A truly savvy Singapore property investor doesn’t just keep track of what’s happening in the Lion City—he also keeps tabs on what’s going on in the rest of the world. What happens elsewhere could either affect our local markets, or open alternative opportunities for wealth growth and asset investment beyond our shores.
In this piece, we take a look at some of the global property trends in recent times that are affecting, or could affect, our local market activity, and what opportunities they could potentially offer to an investor with a good eye.
Global increase in rental demand could also affect the Singapore market
With property home ownership rates in Singapore being at a high of 91%, we are a fortunate bunch. Although in countries around the world most people still prefer to own homes, renting is on the uptrend.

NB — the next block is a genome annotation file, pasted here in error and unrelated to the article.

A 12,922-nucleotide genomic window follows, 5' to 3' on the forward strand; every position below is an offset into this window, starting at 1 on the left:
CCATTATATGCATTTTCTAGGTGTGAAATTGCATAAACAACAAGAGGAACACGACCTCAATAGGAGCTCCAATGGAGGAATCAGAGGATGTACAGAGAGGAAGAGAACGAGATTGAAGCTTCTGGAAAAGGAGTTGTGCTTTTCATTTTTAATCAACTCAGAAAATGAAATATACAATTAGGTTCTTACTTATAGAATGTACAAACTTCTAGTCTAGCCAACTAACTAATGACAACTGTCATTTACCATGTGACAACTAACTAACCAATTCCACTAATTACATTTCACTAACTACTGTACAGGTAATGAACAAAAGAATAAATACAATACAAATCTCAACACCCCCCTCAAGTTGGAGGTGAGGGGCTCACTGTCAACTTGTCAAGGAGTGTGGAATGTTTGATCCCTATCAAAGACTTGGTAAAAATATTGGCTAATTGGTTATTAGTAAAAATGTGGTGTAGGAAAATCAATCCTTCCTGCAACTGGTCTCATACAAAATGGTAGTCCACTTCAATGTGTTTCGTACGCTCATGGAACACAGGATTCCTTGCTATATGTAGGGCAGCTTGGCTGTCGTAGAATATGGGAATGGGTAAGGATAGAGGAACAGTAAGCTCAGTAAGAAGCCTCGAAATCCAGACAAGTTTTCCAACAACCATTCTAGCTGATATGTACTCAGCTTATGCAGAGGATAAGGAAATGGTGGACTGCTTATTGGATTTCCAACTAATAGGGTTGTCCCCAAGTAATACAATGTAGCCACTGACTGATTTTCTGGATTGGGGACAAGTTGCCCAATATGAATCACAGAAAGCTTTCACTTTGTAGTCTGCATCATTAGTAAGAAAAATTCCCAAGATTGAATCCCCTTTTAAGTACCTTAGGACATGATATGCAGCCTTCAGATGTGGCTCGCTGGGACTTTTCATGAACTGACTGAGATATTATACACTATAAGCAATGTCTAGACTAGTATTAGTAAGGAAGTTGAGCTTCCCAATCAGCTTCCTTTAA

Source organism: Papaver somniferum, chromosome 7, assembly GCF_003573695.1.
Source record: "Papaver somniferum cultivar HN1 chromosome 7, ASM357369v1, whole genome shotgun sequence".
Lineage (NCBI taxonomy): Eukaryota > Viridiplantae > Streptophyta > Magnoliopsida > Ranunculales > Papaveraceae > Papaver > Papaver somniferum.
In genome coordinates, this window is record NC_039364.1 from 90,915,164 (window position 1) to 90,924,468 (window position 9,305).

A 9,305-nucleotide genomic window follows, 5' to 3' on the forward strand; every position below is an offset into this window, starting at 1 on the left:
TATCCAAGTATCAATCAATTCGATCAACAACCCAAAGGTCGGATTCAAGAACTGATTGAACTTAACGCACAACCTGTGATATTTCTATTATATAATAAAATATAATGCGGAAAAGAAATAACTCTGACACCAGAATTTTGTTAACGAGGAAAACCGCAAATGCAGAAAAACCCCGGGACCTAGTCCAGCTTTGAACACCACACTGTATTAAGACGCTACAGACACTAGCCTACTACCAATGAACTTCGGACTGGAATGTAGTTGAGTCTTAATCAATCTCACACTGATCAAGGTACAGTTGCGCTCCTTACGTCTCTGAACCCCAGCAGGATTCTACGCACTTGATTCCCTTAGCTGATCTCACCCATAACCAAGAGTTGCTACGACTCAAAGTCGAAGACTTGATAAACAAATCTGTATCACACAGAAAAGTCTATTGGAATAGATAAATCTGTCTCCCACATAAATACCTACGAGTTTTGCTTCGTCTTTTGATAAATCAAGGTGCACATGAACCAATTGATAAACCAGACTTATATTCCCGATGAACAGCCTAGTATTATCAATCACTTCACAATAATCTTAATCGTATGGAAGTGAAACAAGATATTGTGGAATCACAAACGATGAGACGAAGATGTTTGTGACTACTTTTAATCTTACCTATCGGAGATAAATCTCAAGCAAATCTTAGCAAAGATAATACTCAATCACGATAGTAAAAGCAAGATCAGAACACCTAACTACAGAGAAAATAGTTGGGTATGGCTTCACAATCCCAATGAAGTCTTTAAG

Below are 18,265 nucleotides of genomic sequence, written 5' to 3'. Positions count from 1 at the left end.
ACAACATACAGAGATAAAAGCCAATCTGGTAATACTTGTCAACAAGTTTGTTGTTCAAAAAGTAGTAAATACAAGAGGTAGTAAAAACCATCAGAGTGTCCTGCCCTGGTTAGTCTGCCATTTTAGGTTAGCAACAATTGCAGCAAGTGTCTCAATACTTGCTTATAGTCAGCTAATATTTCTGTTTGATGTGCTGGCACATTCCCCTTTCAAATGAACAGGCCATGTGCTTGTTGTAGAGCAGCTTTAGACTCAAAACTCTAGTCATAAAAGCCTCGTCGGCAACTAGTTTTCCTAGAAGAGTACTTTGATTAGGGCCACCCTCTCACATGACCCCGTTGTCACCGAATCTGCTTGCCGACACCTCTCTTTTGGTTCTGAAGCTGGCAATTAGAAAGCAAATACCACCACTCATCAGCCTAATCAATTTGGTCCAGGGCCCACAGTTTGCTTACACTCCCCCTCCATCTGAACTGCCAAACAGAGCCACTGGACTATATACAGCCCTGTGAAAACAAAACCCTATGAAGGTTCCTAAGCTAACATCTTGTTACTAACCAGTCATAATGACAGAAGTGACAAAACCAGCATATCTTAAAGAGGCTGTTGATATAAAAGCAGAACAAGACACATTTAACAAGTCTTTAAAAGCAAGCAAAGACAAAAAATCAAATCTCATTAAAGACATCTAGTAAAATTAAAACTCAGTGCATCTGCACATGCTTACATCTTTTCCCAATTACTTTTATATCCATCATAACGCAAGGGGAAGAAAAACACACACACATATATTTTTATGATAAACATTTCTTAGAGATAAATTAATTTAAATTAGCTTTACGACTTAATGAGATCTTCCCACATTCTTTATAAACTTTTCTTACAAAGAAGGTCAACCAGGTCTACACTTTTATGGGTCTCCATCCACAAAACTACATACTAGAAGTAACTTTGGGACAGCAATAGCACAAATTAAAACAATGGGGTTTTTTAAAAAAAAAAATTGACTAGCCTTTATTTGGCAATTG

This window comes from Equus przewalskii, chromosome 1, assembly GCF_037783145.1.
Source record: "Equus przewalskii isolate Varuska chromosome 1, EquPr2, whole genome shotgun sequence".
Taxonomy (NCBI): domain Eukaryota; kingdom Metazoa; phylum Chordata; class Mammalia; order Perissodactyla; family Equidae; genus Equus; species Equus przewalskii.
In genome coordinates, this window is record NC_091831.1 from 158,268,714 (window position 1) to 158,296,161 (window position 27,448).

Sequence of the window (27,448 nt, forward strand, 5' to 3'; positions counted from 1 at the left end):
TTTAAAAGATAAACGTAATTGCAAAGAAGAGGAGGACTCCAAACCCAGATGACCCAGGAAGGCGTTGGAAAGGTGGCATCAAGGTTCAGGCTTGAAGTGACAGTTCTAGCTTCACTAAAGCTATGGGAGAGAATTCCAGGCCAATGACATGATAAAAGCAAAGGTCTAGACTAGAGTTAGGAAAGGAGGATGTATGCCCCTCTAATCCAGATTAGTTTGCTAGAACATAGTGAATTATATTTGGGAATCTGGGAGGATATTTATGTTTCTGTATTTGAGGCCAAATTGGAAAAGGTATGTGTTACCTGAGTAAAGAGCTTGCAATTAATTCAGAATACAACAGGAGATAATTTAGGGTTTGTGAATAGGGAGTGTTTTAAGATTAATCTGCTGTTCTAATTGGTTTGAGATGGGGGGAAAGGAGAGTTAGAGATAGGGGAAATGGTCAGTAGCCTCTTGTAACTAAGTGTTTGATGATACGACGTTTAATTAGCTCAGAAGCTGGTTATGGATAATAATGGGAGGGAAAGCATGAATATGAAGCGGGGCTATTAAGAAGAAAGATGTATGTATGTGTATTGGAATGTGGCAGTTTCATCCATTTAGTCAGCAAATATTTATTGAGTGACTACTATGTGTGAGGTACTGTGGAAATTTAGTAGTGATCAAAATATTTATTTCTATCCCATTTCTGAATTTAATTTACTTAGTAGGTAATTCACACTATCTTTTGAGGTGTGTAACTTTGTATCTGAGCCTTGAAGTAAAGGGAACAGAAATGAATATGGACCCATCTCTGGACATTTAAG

According to Rentcafe Blog, out of 21 countries of 30 countries including the US, Canada, Russia, Japan, Israel, Australia, some European countries, there is an increasing prevalence of people renting homes, with UK’s population rent volume increasing by 22% in only 5 years.
In many other parts of the world, the proportion of people renting rather than owning a house has been on the rise too. One example would be Germany, as it is one of the countries with the lowest home ownership rates as compared to other countries worldwide. In many countries, young people now are struggling to afford the same homes their parents could afford at their age, hence increasing the trend of renting houses among their demographic.